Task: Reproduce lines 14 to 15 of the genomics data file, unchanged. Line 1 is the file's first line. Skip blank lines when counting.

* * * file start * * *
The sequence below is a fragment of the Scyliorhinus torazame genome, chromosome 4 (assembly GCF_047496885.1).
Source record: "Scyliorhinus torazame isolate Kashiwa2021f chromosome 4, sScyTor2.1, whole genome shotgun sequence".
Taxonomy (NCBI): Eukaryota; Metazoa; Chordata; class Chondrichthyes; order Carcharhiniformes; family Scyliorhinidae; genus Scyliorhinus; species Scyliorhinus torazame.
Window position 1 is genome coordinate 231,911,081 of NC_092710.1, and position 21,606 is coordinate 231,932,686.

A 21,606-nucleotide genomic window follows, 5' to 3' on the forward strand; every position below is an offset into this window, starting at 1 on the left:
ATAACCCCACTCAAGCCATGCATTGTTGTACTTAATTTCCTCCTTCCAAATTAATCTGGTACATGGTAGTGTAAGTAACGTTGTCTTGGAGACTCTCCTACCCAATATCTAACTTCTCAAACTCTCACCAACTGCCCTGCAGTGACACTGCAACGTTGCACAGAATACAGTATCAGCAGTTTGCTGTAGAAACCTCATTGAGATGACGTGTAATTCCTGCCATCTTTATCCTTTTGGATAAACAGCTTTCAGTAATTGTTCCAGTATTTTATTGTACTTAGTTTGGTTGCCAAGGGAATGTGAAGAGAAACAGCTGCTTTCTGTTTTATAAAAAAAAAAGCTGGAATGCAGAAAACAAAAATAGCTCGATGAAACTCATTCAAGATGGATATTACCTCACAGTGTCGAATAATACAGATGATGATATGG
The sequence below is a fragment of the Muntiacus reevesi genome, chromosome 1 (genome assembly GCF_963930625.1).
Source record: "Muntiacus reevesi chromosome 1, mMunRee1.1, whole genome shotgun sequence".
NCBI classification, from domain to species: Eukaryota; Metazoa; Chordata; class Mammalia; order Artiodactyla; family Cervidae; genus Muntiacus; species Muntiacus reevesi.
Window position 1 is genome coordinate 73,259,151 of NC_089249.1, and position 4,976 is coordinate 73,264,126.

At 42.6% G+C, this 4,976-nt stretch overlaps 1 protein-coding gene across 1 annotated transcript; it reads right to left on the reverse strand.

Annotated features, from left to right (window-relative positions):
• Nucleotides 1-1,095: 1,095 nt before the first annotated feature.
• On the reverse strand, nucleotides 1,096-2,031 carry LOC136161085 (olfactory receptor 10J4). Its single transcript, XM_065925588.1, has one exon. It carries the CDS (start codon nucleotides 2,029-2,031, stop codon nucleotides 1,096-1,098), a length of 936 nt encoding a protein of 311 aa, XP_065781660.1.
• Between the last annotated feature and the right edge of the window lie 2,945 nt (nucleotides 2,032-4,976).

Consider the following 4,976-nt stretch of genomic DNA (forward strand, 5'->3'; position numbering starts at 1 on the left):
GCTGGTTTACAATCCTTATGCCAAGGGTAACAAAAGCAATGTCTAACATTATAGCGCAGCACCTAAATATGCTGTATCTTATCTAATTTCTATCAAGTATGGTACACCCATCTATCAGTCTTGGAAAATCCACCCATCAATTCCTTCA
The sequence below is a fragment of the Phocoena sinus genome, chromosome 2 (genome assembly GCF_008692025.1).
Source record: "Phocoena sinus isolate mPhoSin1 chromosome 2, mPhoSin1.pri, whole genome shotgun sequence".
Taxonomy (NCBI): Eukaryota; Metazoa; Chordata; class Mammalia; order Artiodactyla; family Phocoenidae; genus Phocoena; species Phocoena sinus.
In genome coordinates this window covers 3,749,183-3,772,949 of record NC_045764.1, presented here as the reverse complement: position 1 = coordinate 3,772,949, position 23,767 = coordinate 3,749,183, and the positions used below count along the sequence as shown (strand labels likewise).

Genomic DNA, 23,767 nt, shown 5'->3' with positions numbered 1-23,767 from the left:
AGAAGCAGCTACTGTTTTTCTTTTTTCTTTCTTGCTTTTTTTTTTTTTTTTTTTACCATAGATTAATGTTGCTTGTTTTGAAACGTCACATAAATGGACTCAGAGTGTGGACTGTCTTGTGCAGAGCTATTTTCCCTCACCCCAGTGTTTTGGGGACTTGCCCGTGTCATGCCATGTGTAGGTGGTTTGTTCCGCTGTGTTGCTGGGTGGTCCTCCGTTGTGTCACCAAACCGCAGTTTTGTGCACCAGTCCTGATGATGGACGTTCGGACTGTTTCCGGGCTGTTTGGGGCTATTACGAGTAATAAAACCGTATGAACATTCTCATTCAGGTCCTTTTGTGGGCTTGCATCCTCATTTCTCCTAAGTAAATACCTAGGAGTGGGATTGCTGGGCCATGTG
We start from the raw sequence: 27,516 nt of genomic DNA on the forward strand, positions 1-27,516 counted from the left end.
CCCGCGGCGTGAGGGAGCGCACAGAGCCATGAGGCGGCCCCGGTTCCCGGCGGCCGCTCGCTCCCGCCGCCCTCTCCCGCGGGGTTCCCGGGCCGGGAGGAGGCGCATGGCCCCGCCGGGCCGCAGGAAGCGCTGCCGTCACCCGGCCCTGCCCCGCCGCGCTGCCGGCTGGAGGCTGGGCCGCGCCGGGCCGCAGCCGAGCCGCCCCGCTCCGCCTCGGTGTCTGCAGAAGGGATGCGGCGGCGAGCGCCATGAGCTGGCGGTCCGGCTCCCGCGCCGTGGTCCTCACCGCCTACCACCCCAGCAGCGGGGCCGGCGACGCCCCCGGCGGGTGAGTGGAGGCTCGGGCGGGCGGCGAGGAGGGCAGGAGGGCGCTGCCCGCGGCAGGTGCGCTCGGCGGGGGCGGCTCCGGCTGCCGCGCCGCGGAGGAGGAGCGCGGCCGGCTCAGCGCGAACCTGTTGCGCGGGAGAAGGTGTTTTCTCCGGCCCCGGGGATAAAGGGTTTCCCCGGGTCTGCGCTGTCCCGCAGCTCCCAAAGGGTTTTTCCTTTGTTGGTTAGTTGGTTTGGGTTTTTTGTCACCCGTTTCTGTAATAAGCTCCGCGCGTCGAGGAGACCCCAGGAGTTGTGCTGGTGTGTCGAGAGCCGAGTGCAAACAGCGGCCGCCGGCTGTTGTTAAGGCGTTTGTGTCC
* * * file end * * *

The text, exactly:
• On the reverse strand, nucleotides 1,096-2,031 carry LOC136161085 (olfactory receptor 10J4). Its single transcript, XM_065925588.1, has one exon. It carries the CDS (start codon nucleotides 2,029-2,031, stop codon nucleotides 1,096-1,098), a length of 936 nt encoding a protein of 311 aa, XP_065781660.1.
• Between the last annotated feature and the right edge of the window lie 2,945 nt (nucleotides 2,032-4,976).